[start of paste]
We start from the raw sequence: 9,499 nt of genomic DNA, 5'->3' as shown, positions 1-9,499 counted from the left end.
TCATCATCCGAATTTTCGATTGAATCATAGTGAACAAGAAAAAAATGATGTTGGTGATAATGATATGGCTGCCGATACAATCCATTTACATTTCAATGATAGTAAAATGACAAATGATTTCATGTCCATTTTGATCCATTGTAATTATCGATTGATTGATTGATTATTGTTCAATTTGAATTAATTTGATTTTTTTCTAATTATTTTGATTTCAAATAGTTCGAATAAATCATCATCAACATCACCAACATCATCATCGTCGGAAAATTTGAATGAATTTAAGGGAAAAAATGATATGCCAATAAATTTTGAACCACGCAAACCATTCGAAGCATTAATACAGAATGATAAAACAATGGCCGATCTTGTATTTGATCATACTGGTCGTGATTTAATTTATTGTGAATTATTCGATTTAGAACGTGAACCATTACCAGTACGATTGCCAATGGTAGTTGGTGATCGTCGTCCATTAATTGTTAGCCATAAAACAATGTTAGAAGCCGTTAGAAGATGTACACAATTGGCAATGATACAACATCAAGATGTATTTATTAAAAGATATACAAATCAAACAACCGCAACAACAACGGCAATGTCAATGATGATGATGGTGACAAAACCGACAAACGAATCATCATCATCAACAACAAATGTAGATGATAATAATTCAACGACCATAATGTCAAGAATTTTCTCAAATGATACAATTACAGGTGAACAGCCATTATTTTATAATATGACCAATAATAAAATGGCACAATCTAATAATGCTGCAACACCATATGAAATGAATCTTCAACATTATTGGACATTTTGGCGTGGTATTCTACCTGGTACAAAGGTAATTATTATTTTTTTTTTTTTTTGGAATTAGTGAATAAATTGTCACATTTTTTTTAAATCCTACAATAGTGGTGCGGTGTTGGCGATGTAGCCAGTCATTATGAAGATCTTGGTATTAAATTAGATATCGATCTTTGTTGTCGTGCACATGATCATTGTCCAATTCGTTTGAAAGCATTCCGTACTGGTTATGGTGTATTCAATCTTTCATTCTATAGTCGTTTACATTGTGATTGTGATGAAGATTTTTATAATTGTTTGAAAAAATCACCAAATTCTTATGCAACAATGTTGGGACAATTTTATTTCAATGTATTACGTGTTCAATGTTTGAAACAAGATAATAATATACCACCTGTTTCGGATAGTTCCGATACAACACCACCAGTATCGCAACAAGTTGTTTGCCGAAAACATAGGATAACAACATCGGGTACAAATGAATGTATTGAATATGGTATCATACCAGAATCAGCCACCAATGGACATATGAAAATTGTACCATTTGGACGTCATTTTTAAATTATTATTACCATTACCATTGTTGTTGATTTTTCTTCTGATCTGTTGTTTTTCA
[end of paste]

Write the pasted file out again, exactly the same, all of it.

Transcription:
We start from the raw sequence: 9,499 nt of genomic DNA, 5'->3' as shown, positions 1-9,499 counted from the left end.
TCATCATCCGAATTTTCGATTGAATCATAGTGAACAAGAAAAAAATGATGTTGGTGATAATGATATGGCTGCCGATACAATCCATTTACATTTCAATGATAGTAAAATGACAAATGATTTCATGTCCATTTTGATCCATTGTAATTATCGATTGATTGATTGATTATTGTTCAATTTGAATTAATTTGATTTTTTTCTAATTATTTTGATTTCAAATAGTTCGAATAAATCATCATCAACATCACCAACATCATCATCGTCGGAAAATTTGAATGAATTTAAGGGAAAAAATGATATGCCAATAAATTTTGAACCACGCAAACCATTCGAAGCATTAATACAGAATGATAAAACAATGGCCGATCTTGTATTTGATCATACTGGTCGTGATTTAATTTATTGTGAATTATTCGATTTAGAACGTGAACCATTACCAGTACGATTGCCAATGGTAGTTGGTGATCGTCGTCCATTAATTGTTAGCCATAAAACAATGTTAGAAGCCGTTAGAAGATGTACACAATTGGCAATGATACAACATCAAGATGTATTTATTAAAAGATATACAAATCAAACAACCGCAACAACAACGGCAATGTCAATGATGATGATGGTGACAAAACCGACAAACGAATCATCATCATCAACAACAAATGTAGATGATAATAATTCAACGACCATAATGTCAAGAATTTTCTCAAATGATACAATTACAGGTGAACAGCCATTATTTTATAATATGACCAATAATAAAATGGCACAATCTAATAATGCTGCAACACCATATGAAATGAATCTTCAACATTATTGGACATTTTGGCGTGGTATTCTACCTGGTACAAAGGTAATTATTATTTTTTTTTTTTTTTGGAATTAGTGAATAAATTGTCACATTTTTTTTAAATCCTACAATAGTGGTGCGGTGTTGGCGATGTAGCCAGTCATTATGAAGATCTTGGTATTAAATTAGATATCGATCTTTGTTGTCGTGCACATGATCATTGTCCAATTCGTTTGAAAGCATTCCGTACTGGTTATGGTGTATTCAATCTTTCATTCTATAGTCGTTTACATTGTGATTGTGATGAAGATTTTTATAATTGTTTGAAAAAATCACCAAATTCTTATGCAACAATGTTGGGACAATTTTATTTCAATGTATTACGTGTTCAATGTTTGAAACAAGATAATAATATACCACCTGTTTCGGATAGTTCCGATACAACACCACCAGTATCGCAACAAGTTGTTTGCCGAAAACATAGGATAACAACATCGGGTACAAATGAATGTATTGAATATGGTATCATACCAGAATCAGCCACCAATGGACATATGAAAATTGTACCATTTGGACGTCATTTTTAAATTATTATTACCATTACCATTGTTGTTGATTTTTCTTCTGATCTGTTGTTTTTCA